If I send the editor a pitch. This is a short summary that often takes as long – and occasionally longer – than the article itself. A good pitch has a good angle, it’s original, it has some kind of relationship to what’s going on in the rest of the world and demonstrates a reasonable level of background knowledge. If I think it’ll fly, I’ll probably ask you questions as part of the research for the pitch. Since this is all time consuming and unpaid I’m very careful about what I take on. I might also include sample images if I think it will help sell your story. Eventually (the time taken depends, on who I’m dealing with, how busy they are and whether they’ve bothered to read my email because busy editors who don’t know me might not) the editor or one of their representatives will let me know if they want the work.
If the editor wants the piece or the images I have to deliver the work by the deadline. That means fitting it around all the other things I’ve committed to and meeting – and photographing – you or your project at least once. If that particular editor doesn’t want the piece I might pitch it elsewhere. That will depend on whether there’s enough time, whether I think another publication might like the story and what else is on my plate.
Normal practice for most publications is to pay after the piece is delivered although some publications pay on receipt of my copy (words and images). That means it can be as long as 5 months between doing the work and getting paid for what I’ve done.
How do I help you maximise the chances of getting my project or performance into a magazine or newspaper?
The sooner you can tell me about it the better. If your project is timed to coincide with something else or is part of a bigger event tell me as that might help find the right angle. If you’re not sure whether your plans will go ahead or not, tell me that too. It’s better to tell me about something that doesn’t happen than it is to tell me at the last minute about something that does, because the editor will have already planned the publication and there won’t be any space left for your story, even if it’s right up their street.
So if you’re thinking of doing something in the future but aren’t sure if it will come off, tell me you want it embargoed. If you embargo it I know that we can’t publish anything about it until you lift the embargo, but I can tell this to the editor who will, if the idea is right, allow space for it in the media while setting up a contingency in case your project doesn’t go ahead.
How do I maximise the chances of getting my project or performance into one of your blogs?
I only ever use my own images on my blogs and always have more photographic opportunities than I can manage. If you’re unable to facilitate my taking photographs of your project, troupe, event or performance or are unable to tell me who can, I won’t have the time to try. If you are able to facilitate my taking photographs of your project either directly or by introducing me to the appropriate individual you are much more likely to get featured.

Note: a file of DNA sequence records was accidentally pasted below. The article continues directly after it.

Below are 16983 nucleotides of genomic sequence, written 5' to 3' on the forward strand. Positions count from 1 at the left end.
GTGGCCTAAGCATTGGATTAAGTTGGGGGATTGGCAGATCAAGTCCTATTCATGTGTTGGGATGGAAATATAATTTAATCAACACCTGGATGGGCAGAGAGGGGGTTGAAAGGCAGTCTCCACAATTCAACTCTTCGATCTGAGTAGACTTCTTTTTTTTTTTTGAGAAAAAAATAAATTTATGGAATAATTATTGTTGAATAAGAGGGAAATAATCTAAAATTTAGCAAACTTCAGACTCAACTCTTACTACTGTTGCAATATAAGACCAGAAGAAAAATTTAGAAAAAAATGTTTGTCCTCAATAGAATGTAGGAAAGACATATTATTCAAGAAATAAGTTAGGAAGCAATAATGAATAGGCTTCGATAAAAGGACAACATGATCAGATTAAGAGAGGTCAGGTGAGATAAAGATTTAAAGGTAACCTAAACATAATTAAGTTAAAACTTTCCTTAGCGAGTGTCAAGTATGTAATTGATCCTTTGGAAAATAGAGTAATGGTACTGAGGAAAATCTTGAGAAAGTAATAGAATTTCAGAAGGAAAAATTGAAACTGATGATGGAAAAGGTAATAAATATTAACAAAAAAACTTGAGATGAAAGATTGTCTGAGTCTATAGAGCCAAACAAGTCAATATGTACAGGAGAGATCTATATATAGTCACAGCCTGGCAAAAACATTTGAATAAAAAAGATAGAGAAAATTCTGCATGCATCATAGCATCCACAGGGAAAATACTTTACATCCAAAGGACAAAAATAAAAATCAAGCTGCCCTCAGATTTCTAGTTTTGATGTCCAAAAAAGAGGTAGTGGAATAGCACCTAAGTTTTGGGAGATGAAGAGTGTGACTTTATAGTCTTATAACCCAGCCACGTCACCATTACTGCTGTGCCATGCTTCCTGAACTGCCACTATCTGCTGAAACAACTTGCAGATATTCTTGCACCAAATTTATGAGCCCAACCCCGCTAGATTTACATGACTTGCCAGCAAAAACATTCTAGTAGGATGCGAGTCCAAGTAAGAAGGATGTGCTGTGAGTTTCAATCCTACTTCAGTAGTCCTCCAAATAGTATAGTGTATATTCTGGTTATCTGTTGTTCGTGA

Because I don’t get paid to blog I prefer to cover projects, events and people related to things I’ve been commissioned to cover or that are associated with one of my longer term projects. Depending on how busy I am, I’ll consider anything else that’s interesting, provided I’m able to use my own images to support the blog post. I’ll be more enthusiastic about ideas that I can see developing over time or that I might be able to sell to mainstream or specialist press.
I’m particularly interested in dance snippets, things that add value, strange prizes, dance travel, different perspectives, different dance forms and other related experiences or in ideas that introduce me to a new audience or that introduce a new audience to this blog.
You asked if you could come to my event, what happens now?
I’ll take photos and do my best to get coverage. If I’ve asked you and it has been arranged in good time there is a good chance of this happening. If it’s weeks rather than months (or even days) the chance is very much smaller unless I’m responding to an editors’ specific request (if that is the case I will have told you).
Do you post images or words in return for money?
I accept sponsorship and sponsored experiences, free travel and tickets because without these I’d not be able to maintain the blog or do much of my other work. However those who provide such facilities have no control over what I post or when I will post it (because if I have sold a story to other media I won’t post anything online that detracts from the story I’ve sold until after it is published). If an experience has been specifically provided so that I can blog about it, you’ll read that in the post. Most PRs expect me to make some kind of guarantee up front, something I’m happy to do provided it doesn’t impinge on my ability to express myself freely and honestly. Examples can be seen here and here.
I’ve arranged or facilitated access so that you can take photos. What can I expect from you in return?
As a journalist I will do my best to get something on whatever it is you have facilitated published in the mainstream and/or specialist media. I may also write something about it on my blog. I may ask for feedback or clarification on related matters because I want my work to be as clear and accurate as possible. Occasionally I might show you a draft of what I’ve written or selection of images. This is because I want to be sure that what I’ve written is correct, but it doesn’t give you any rights to have anything changed you don’t like unless I’ve made a factual (or spelling) mistake. You also have no right to select different images for the piece, partly because that would compromise my journalistic integrity and partly because it is the editor and not me who makes the final choice.